The larger Final Chain Home site took much longer to build and was massive in comparison to the initial ACH unit. The aerial towers dwarfed their earlier cousins and the Transmitter and Receiver/Ops blocks were larger and contained in hardened bunkers. A hardened Standby Set House, with back-up diesel generators, was also constructed. The labelled extract from Flash Earth shows the main Op/Tech buildings on the CH Site - better descriptions and illustrations will follow.
One of the structures marked on the plan above would not have been there when the CH site took over operations from the ACH site, that containing the IFF equipment - more on this later. I do not have a completion date on the VEB so that may also have been constructed after the rest, once again more later.
Firstly, I'll take a look at the transmission side of the Noss Hill CH station. Unfortunately, the bunker which used to house the transmitter equipment is sealed and entry is not possible. However, some details are evident. It's exterior dimensions and shape are the same as the similar building at RAF Skaw - the block measures 72' x 26'. The first two pictures show the outside of the Transmitter Block.
There are some small holes in the wall which appear to reveal the Transmitter Room at the western end of the block and a very small broken window at the eastern end of the block which reveals a large chamber, part of which can be seen below:
The radar construction programme in UK was an immense undertaking and, to help speed-up progress, standard plans were drawn up for each type of installation. These plans were adapted to a certain extent on site dependent upon variations in available material and local features. For CH radars there were two main types of plans, those for the earlier east coast stations and those for the later west coast units. The differences were significant with regard to equipment, towers and buildings but rather complex for explanation here. RAF Noss Hill and RAF Skaw surprised me in having features associated with both east and west coast CH Sites. At both sites the layout of the Transmitter Blocks follow the plans for a standard east coast CH site, though with the inaccessibility of the Noss Hill structure. it's difficult to discover what equipment was inside.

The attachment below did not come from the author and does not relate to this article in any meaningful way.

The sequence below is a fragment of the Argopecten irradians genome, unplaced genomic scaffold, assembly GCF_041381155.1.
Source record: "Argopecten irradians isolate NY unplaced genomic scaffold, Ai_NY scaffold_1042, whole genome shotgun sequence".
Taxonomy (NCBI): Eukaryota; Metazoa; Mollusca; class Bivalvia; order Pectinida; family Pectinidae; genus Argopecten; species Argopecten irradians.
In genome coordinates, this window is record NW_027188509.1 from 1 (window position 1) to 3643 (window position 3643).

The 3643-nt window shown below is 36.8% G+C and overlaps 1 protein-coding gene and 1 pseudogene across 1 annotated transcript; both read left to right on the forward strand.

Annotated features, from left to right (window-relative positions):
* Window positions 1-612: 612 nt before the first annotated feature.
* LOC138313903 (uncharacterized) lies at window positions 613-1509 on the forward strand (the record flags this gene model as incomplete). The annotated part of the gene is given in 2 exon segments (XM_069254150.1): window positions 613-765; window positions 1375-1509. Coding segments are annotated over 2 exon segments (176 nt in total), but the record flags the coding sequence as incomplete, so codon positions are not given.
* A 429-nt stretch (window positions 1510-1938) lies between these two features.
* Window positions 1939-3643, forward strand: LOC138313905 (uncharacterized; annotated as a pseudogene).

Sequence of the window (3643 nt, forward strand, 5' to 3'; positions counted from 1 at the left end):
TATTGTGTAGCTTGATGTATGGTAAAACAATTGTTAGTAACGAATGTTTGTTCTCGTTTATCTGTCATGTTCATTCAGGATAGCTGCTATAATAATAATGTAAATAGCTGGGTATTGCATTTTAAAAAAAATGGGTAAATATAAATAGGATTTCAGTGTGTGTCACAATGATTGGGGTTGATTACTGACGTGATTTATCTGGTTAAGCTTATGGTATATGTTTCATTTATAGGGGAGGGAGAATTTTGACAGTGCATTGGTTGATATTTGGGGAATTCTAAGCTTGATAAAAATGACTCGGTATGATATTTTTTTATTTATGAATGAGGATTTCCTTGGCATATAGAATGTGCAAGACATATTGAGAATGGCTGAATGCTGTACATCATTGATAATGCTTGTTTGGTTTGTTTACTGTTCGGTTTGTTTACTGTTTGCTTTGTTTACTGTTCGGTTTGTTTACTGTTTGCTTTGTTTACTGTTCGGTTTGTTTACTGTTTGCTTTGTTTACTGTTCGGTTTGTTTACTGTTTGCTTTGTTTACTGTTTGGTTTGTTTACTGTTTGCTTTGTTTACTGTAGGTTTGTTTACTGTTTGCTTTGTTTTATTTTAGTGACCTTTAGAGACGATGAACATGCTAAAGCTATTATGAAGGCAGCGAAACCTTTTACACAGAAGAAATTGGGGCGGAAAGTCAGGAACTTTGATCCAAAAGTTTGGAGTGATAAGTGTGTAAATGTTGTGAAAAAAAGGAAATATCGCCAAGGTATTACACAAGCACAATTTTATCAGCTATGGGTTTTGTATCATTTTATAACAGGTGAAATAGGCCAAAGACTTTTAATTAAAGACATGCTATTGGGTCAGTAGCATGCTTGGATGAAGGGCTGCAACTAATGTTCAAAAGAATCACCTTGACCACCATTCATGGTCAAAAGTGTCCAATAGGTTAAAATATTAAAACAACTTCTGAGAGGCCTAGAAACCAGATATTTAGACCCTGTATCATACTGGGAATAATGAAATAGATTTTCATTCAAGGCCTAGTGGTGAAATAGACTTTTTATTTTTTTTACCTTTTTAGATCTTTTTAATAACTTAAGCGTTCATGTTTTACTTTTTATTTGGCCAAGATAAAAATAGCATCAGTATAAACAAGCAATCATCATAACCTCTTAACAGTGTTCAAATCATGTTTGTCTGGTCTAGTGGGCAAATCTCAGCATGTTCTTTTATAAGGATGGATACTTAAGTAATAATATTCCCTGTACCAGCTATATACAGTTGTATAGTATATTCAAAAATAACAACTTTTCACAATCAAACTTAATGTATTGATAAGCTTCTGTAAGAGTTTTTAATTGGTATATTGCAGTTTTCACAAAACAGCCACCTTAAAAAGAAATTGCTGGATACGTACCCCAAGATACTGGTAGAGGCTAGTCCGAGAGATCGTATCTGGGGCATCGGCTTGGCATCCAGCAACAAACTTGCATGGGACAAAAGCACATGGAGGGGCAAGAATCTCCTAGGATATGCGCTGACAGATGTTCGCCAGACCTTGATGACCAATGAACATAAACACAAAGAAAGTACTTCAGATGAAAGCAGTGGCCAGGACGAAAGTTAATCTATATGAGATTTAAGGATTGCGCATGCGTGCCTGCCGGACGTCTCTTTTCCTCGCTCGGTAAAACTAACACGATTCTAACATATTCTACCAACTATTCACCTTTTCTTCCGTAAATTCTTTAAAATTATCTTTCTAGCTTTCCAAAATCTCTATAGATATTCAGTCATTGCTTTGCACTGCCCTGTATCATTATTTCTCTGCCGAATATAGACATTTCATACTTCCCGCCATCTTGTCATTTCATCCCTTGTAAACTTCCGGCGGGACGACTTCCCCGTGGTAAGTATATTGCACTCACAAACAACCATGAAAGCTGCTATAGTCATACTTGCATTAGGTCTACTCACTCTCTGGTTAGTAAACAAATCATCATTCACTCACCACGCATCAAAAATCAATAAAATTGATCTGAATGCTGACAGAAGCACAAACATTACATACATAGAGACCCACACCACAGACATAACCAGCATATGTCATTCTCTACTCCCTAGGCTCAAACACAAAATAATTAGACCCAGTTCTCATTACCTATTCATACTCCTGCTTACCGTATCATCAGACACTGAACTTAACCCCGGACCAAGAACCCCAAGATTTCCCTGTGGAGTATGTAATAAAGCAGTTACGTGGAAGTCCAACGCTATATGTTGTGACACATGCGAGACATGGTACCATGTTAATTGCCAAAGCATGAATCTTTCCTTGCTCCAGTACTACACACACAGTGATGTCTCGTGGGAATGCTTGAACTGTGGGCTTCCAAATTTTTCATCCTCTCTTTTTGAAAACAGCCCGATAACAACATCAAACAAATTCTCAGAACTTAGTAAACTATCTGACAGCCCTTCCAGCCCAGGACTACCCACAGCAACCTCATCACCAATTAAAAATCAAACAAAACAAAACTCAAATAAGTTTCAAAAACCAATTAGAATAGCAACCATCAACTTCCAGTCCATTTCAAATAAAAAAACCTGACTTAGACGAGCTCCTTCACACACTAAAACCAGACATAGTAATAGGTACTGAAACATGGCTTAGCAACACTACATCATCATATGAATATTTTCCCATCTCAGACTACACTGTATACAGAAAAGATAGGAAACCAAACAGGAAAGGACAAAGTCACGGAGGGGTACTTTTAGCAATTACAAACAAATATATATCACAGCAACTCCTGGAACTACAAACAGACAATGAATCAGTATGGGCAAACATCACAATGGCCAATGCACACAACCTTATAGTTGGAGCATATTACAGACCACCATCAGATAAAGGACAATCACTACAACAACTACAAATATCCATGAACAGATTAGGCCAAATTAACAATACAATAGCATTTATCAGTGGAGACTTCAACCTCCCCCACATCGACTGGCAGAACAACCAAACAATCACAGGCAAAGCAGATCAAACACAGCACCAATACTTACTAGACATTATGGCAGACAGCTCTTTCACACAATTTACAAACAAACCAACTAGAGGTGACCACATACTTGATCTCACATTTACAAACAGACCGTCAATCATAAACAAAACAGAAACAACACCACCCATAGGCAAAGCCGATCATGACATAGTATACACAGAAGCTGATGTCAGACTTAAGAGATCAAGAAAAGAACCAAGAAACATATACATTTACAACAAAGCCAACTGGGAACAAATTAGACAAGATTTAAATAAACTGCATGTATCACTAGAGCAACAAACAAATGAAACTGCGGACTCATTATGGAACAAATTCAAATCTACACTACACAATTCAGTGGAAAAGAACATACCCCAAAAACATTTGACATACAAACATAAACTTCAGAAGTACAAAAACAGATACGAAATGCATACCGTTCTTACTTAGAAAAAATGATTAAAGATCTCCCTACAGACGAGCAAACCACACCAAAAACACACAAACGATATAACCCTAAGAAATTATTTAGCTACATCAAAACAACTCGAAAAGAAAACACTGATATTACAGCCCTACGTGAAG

The two Transmitter towers were massive steel structures ABOUT 360 ft tall and could be seen from long distances. At ground level the 4 legs of each tower formed a 64 ft square. The following picture, taken just after the war and held by the Shetland Museum & Archive Photo Library, shows the site from the north with the Loch of Spiggie in the foreground - the Transmitter towers are the 2 tallest on the left.
CH stations operated on two wave-bands - 10.10 to 13.27 metres and 5.9 to 7.1 metres. Most CH Stations used wavelengths in the longer band. For comparison, the Type 80 search radar, which was introduced in the mid 50's and installed at Saxa Vord, had a wavelength of about 10 centimetres and the Lightning fighter airborne intercept radar - the AI23B - had a wavelength of about 3 centimetres.
During my visits to the Noss Hill CH site the Transmitter Block was sealed. I recently heard from Sammy Sjoberg who has been able to gain access to the building. He sent me photos of the inside and has kindly allowed me to attach some of them to this article. Considering its age the structure the interior seems to be in excellent condition. I have added a sketch of the RAF Skaw Transmitter Block. which was similar, to provide an idea of the layout: